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user settings persistence

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User settings can be stored in various places in .NET. Traditionally, developers would use the registry, or a custom settings file. The IsolatedStorage facility in .NET should not be overlooked for this task. It is accessed via a stream (meaning any serializable object may be written/read) and stored data follows the user via their roaming profile. In secure environments, it may only be accessed by authorised users, and the isolation level can be configured (by user, assembly, domain).

Here we have a simple class designed to simplify the storage and retrieval of basic settings objects, be they strings, numeric values or serializable structures. These objects are keyed by strings, and these strings are used as file names within the roaming profile data. On my system, these files are tucked away here:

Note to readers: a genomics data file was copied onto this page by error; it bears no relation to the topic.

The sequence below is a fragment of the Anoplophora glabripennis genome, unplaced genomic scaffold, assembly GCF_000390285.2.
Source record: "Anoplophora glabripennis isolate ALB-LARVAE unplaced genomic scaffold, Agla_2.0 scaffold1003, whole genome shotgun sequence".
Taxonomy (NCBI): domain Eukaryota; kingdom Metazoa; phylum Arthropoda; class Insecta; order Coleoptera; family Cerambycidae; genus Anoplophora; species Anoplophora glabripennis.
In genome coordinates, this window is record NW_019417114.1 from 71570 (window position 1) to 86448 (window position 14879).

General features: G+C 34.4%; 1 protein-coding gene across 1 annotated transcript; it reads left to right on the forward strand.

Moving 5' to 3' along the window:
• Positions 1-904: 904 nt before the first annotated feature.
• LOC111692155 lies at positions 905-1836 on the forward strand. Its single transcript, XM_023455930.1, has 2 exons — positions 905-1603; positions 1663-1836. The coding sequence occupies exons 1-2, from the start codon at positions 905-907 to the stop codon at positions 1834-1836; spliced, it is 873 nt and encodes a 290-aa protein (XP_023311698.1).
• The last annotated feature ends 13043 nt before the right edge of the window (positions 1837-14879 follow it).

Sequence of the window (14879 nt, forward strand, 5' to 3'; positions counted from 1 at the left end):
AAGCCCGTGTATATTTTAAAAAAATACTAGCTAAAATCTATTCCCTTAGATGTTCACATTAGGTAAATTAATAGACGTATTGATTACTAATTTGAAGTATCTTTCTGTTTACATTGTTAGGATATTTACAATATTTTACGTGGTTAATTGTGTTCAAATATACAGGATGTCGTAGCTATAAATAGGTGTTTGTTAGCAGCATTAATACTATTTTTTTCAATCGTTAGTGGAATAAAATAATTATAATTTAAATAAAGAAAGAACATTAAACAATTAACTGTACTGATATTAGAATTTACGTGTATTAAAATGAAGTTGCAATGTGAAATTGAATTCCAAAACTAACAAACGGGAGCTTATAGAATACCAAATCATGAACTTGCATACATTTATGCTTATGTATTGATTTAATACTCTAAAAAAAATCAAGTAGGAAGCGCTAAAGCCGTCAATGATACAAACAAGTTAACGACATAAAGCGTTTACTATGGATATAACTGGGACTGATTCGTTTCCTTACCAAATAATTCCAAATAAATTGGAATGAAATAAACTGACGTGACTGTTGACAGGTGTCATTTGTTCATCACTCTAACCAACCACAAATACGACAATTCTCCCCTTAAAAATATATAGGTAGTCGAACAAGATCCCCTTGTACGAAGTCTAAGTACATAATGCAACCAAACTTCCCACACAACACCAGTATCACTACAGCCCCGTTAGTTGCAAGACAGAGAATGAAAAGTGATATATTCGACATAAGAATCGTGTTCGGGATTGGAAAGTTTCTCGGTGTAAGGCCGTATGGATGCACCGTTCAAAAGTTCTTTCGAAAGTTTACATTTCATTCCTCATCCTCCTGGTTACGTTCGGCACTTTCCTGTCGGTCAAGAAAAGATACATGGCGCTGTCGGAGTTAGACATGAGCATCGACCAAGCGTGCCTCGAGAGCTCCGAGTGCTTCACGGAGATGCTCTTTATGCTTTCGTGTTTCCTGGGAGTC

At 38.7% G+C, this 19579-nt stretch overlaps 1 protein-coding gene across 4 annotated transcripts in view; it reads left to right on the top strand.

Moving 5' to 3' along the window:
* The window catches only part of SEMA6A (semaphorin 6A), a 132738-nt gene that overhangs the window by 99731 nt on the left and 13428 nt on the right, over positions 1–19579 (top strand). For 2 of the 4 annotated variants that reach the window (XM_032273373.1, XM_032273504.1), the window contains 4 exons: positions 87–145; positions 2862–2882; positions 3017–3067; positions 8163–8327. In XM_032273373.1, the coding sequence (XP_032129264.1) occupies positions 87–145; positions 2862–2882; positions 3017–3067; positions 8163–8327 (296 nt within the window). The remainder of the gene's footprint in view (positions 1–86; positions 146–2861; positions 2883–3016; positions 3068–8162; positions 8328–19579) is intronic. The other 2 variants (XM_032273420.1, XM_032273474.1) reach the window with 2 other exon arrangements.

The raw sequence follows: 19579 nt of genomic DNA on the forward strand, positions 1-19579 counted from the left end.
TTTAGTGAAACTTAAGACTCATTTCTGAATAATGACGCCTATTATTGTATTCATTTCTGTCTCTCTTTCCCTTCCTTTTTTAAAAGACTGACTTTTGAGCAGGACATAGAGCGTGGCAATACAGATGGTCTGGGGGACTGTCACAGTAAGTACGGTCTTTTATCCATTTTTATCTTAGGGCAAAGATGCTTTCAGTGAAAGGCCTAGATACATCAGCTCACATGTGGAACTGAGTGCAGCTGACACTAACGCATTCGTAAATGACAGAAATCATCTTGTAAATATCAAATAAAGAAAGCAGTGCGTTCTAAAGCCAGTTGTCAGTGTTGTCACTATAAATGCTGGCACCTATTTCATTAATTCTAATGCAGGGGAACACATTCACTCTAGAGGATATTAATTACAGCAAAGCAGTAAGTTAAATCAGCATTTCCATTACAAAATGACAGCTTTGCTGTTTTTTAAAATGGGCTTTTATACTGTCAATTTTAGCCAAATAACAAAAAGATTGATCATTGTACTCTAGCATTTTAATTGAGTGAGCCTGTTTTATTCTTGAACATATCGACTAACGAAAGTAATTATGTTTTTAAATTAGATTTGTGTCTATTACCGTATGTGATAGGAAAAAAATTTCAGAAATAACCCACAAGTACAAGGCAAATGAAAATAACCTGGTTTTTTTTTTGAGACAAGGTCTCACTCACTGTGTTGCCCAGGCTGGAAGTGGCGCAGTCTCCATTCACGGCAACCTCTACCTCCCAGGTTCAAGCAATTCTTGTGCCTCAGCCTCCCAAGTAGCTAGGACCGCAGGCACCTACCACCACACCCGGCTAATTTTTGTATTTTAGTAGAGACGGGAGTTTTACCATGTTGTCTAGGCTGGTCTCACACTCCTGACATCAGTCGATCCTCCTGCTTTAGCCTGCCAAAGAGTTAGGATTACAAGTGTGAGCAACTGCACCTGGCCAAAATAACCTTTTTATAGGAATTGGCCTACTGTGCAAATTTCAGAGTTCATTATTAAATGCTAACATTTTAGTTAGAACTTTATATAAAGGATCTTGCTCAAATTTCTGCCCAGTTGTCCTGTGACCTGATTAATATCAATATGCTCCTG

\Documents and Settings\<username>\Local Settings\Application Data\IsolatedStorage

You can read more about Isolated Storage.

using the class

An example usage, showing a simple case:

/// <summary> /// A simple settings class (majority of implementation omitted for brevity). /// </summary> [Serializable] private class SettingsData { public string FileName; public int ConnectionLimit; public float LoadRatio; public SettingsData() { // set default values FileName = "DefaultFileName"; ConnectionLimit = 10; LoadRatio = 0.5f; } } private SettingsData _settings; private const string SettingsFileName = "Settings"; private void LoadSettings() { SettingsData settings = (SettingsData)UserSettings.RestoreObject(SettingsFileName); // if nothing loaded, initialise with default settings if (settings==null) settings = new SettingsData(); _settings = settings; } private void SaveSettings() { // write the settings file UserSettings.StoreObject(SettingsFileName, _settings); }


submitting feedback

Please feel free to provide feedback on this class . Bug reports are most appreciated when accompanied by a failing NUnit test case.

Authored by Drew Noakes, February 2005. Use freely, though keep this message in the source intact and report any bugs to me. I also appreciate seeing extensions, or simply hearing that you're using these classes. You may not copyright this work, though may use it in commercial/copyrighted works. Happy coding.